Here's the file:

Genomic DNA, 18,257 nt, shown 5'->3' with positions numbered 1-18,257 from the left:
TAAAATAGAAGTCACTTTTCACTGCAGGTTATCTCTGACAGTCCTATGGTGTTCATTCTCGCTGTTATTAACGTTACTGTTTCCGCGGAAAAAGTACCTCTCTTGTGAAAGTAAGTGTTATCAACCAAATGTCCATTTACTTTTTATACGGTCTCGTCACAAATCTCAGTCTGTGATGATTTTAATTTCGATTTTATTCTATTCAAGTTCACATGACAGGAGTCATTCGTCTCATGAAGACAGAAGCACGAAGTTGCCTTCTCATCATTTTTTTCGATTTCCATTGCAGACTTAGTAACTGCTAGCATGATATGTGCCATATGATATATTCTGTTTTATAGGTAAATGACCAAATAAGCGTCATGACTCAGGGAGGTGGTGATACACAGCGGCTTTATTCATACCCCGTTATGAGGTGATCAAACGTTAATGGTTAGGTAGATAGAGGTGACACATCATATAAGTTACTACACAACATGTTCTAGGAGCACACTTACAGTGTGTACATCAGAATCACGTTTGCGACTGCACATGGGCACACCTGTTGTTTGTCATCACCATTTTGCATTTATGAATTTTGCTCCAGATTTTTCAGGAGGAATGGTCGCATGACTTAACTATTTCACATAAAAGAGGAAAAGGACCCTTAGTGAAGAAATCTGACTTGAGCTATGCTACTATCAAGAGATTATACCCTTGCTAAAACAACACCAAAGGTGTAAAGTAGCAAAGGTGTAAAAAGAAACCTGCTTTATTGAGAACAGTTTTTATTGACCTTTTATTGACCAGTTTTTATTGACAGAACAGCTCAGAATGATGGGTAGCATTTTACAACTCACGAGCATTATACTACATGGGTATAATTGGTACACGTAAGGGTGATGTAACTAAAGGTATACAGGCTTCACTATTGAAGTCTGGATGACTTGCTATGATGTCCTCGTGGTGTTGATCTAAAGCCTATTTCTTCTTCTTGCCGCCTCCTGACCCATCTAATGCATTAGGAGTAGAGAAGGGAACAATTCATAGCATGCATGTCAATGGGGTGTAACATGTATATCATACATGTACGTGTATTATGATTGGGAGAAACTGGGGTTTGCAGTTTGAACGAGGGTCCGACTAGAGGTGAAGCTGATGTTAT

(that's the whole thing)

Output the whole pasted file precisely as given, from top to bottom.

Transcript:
Genomic DNA, 18,257 nt, shown 5'->3' with positions numbered 1-18,257 from the left:
TAAAATAGAAGTCACTTTTCACTGCAGGTTATCTCTGACAGTCCTATGGTGTTCATTCTCGCTGTTATTAACGTTACTGTTTCCGCGGAAAAAGTACCTCTCTTGTGAAAGTAAGTGTTATCAACCAAATGTCCATTTACTTTTTATACGGTCTCGTCACAAATCTCAGTCTGTGATGATTTTAATTTCGATTTTATTCTATTCAAGTTCACATGACAGGAGTCATTCGTCTCATGAAGACAGAAGCACGAAGTTGCCTTCTCATCATTTTTTTCGATTTCCATTGCAGACTTAGTAACTGCTAGCATGATATGTGCCATATGATATATTCTGTTTTATAGGTAAATGACCAAATAAGCGTCATGACTCAGGGAGGTGGTGATACACAGCGGCTTTATTCATACCCCGTTATGAGGTGATCAAACGTTAATGGTTAGGTAGATAGAGGTGACACATCATATAAGTTACTACACAACATGTTCTAGGAGCACACTTACAGTGTGTACATCAGAATCACGTTTGCGACTGCACATGGGCACACCTGTTGTTTGTCATCACCATTTTGCATTTATGAATTTTGCTCCAGATTTTTCAGGAGGAATGGTCGCATGACTTAACTATTTCACATAAAAGAGGAAAAGGACCCTTAGTGAAGAAATCTGACTTGAGCTATGCTACTATCAAGAGATTATACCCTTGCTAAAACAACACCAAAGGTGTAAAGTAGCAAAGGTGTAAAAAGAAACCTGCTTTATTGAGAACAGTTTTTATTGACCTTTTATTGACCAGTTTTTATTGACAGAACAGCTCAGAATGATGGGTAGCATTTTACAACTCACGAGCATTATACTACATGGGTATAATTGGTACACGTAAGGGTGATGTAACTAAAGGTATACAGGCTTCACTATTGAAGTCTGGATGACTTGCTATGATGTCCTCGTGGTGTTGATCTAAAGCCTATTTCTTCTTCTTGCCGCCTCCTGACCCATCTAATGCATTAGGAGTAGAGAAGGGAACAATTCATAGCATGCATGTCAATGGGGTGTAACATGTATATCATACATGTACGTGTATTATGATTGGGAGAAACTGGGGTTTGCAGTTTGAACGAGGGTCCGACTAGAGGTGAAGCTGATGTTAT